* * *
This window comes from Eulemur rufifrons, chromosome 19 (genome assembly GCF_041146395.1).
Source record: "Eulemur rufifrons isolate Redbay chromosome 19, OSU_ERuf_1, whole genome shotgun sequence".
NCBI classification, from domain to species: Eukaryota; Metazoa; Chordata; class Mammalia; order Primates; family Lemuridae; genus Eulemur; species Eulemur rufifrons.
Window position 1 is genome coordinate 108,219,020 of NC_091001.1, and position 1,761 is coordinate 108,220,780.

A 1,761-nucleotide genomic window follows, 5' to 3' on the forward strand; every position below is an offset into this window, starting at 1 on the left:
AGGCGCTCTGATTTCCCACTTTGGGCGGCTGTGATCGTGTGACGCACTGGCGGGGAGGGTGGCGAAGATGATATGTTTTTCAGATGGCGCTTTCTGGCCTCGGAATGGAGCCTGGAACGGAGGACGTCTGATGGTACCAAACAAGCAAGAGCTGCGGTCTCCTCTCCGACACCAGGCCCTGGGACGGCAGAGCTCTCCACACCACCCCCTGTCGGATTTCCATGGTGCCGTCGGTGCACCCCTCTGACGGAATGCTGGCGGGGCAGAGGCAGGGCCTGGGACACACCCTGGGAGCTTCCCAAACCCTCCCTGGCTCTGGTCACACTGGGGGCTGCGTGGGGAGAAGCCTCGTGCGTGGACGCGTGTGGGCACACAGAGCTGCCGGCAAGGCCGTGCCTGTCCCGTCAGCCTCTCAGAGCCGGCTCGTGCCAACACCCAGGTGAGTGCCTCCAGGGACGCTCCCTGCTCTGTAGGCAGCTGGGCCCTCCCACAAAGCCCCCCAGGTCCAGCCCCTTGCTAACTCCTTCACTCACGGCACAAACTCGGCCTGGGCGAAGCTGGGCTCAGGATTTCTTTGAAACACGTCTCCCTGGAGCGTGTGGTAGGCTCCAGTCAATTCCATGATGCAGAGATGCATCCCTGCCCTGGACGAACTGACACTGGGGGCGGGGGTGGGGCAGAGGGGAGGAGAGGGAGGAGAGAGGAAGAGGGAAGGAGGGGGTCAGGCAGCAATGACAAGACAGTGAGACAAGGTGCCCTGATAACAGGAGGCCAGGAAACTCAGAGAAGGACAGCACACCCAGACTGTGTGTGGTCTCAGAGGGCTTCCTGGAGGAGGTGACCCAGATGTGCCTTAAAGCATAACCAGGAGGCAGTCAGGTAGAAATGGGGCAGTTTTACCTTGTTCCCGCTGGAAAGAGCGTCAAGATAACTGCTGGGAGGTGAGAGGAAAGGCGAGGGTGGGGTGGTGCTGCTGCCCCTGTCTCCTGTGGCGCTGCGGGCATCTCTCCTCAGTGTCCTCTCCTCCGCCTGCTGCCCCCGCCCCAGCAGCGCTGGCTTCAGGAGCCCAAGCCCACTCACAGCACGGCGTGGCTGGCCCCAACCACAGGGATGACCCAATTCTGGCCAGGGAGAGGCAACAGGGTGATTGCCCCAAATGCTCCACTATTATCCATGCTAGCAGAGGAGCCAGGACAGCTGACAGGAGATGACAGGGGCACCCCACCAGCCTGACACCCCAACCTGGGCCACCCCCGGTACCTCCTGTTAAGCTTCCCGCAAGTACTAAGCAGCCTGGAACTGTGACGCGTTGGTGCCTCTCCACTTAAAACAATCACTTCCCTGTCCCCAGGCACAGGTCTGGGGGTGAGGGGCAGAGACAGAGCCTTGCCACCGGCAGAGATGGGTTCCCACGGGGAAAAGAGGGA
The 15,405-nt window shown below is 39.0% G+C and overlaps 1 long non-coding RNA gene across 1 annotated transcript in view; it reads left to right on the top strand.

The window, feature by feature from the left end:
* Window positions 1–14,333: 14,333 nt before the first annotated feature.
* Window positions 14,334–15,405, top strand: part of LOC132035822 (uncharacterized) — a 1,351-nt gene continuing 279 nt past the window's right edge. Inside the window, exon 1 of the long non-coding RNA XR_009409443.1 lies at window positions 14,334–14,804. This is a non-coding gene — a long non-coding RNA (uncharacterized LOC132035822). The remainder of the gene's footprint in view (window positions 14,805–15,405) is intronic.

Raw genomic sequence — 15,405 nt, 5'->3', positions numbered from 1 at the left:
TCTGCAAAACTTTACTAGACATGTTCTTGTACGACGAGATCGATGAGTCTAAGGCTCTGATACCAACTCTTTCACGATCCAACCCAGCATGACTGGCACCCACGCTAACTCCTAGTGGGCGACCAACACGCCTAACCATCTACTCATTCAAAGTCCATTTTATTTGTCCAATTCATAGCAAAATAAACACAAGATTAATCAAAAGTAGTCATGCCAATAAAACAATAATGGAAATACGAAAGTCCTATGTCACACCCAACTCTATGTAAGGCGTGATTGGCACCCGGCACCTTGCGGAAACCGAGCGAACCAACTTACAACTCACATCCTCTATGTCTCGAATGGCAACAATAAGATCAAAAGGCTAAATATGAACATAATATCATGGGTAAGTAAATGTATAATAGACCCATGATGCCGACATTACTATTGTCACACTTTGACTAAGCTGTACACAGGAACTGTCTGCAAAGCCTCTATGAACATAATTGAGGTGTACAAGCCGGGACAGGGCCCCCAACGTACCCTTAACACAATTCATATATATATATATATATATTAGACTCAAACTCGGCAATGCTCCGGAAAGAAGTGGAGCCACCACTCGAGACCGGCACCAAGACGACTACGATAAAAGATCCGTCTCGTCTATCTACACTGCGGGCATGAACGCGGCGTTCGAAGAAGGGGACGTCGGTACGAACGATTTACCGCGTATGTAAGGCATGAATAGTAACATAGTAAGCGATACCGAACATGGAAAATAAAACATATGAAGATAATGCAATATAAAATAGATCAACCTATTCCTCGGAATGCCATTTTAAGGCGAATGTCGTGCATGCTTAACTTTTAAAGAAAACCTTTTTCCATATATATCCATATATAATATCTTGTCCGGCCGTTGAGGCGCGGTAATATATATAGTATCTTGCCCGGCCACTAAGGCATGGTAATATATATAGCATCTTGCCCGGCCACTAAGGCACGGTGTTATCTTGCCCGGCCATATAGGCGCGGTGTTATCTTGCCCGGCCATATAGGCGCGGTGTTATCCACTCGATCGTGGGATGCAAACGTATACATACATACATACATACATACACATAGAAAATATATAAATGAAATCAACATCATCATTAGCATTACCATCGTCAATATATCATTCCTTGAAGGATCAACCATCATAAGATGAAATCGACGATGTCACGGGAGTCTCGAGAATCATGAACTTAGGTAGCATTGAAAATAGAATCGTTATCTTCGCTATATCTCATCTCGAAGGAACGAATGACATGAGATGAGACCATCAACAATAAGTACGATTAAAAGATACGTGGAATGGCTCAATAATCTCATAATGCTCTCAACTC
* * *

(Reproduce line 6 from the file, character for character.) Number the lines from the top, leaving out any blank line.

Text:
AGGCGCTCTGATTTCCCACTTTGGGCGGCTGTGATCGTGTGACGCACTGGCGGGGAGGGTGGCGAAGATGATATGTTTTTCAGATGGCGCTTTCTGGCCTCGGAATGGAGCCTGGAACGGAGGACGTCTGATGGTACCAAACAAGCAAGAGCTGCGGTCTCCTCTCCGACACCAGGCCCTGGGACGGCAGAGCTCTCCACACCACCCCCTGTCGGATTTCCATGGTGCCGTCGGTGCACCCCTCTGACGGAATGCTGGCGGGGCAGAGGCAGGGCCTGGGACACACCCTGGGAGCTTCCCAAACCCTCCCTGGCTCTGGTCACACTGGGGGCTGCGTGGGGAGAAGCCTCGTGCGTGGACGCGTGTGGGCACACAGAGCTGCCGGCAAGGCCGTGCCTGTCCCGTCAGCCTCTCAGAGCCGGCTCGTGCCAACACCCAGGTGAGTGCCTCCAGGGACGCTCCCTGCTCTGTAGGCAGCTGGGCCCTCCCACAAAGCCCCCCAGGTCCAGCCCCTTGCTAACTCCTTCACTCACGGCACAAACTCGGCCTGGGCGAAGCTGGGCTCAGGATTTCTTTGAAACACGTCTCCCTGGAGCGTGTGGTAGGCTCCAGTCAATTCCATGATGCAGAGATGCATCCCTGCCCTGGACGAACTGACACTGGGGGCGGGGGTGGGGCAGAGGGGAGGAGAGGGAGGAGAGAGGAAGAGGGAAGGAGGGGGTCAGGCAGCAATGACAAGACAGTGAGACAAGGTGCCCTGATAACAGGAGGCCAGGAAACTCAGAGAAGGACAGCACACCCAGACTGTGTGTGGTCTCAGAGGGCTTCCTGGAGGAGGTGACCCAGATGTGCCTTAAAGCATAACCAGGAGGCAGTCAGGTAGAAATGGGGCAGTTTTACCTTGTTCCCGCTGGAAAGAGCGTCAAGATAACTGCTGGGAGGTGAGAGGAAAGGCGAGGGTGGGGTGGTGCTGCTGCCCCTGTCTCCTGTGGCGCTGCGGGCATCTCTCCTCAGTGTCCTCTCCTCCGCCTGCTGCCCCCGCCCCAGCAGCGCTGGCTTCAGGAGCCCAAGCCCACTCACAGCACGGCGTGGCTGGCCCCAACCACAGGGATGACCCAATTCTGGCCAGGGAGAGGCAACAGGGTGATTGCCCCAAATGCTCCACTATTATCCATGCTAGCAGAGGAGCCAGGACAGCTGACAGGAGATGACAGGGGCACCCCACCAGCCTGACACCCCAACCTGGGCCACCCCCGGTACCTCCTGTTAAGCTTCCCGCAAGTACTAAGCAGCCTGGAACTGTGACGCGTTGGTGCCTCTCCACTTAAAACAATCACTTCCCTGTCCCCAGGCACAGGTCTGGGGGTGAGGGGCAGAGACAGAGCCTTGCCACCGGCAGAGATGGGTTCCCACGGGGAAAAGAGGGA